Scandinavian Working Papers in Economics

SSE/EFI Working Paper Series in Economics and Finance,
Stockholm School of Economics

No 367: Corporate Leverage and Currency Crises

Arturo Bris () and Yrjö Koskinen ()
Additional contact information
Arturo Bris: Yale School of Management, Postal: 135 Prospect Street, New Haven CT 06511-3729, U.S.A.
Yrjö Koskinen: Dept. of Finance, Stockholm School of Economics, Postal: P.O. Box 6501, SE-113 83 Stockholm, Sweden

Abstract: This paper provides an explanation of currency crises based on an argument that bailing out financially distressed exporting firms through a currency depreciation is ex-post optimal. Exporting firms have profitable investment opportunities, but they will not invest because high leverage causes debt overhang problems. The government can make investments feasible by not defending a fixed exchange rate and letting the currency depreciate. Currency depreciation always increases the profitability of new investments when revenues are in a foreign currency and costs are at least partially in domestic. Interestingly, foreign borrowing by exporting firms doesn't change the qualitative results: if firms' debt is denominated in foreign currency, a larger depreciation is needed to restore incentives to invest. An important feature in our model is that in general exporting firms choose to finance investments with debt instead of equity. Currency depreciation is socially optimal if risky projects have a higher expected return than safe projects and if firms are forced to rely on debt financing because of underdeveloped equity markets. Although currency depreciation is always ex-post optimal, it can be harmful ex-ante. Exporting firms know that the government will let the currency depreciate, if their risky investments have failed. This leads to excessive investment in risky projects even if more valuable safe projects are available.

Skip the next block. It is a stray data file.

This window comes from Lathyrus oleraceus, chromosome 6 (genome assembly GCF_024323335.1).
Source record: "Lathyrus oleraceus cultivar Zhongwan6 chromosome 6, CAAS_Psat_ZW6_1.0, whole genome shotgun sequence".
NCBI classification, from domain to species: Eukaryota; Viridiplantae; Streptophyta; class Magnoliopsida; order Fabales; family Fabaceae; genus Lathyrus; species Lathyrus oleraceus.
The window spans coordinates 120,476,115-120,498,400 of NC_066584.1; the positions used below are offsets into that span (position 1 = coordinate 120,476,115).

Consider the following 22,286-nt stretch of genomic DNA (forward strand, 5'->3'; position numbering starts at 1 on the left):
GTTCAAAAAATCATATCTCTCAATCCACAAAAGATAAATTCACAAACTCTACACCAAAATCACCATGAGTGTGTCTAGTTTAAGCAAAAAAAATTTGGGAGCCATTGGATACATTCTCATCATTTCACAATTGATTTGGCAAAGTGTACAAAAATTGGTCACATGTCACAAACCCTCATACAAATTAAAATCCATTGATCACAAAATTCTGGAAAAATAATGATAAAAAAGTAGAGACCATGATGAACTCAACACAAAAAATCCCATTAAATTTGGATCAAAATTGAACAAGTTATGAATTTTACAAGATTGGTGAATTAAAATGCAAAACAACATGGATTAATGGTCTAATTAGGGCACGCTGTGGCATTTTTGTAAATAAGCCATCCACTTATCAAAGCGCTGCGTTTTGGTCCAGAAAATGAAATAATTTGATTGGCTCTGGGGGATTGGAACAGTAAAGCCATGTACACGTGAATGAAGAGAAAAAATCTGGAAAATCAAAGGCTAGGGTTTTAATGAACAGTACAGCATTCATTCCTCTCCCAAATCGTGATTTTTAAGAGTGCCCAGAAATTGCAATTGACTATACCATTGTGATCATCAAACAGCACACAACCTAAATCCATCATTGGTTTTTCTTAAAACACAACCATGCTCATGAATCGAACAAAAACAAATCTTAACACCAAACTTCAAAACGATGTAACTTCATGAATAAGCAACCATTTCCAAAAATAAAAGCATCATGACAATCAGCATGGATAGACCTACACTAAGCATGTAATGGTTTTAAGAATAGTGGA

Keywords: Currency depreciation; debt overhang; emerging markets; efficient investment policy; excessive risk taking

JEL-codes: F34; G15; G31; G32

33 pages, First version: March 17, 2000. Revised: July 2, 2001.

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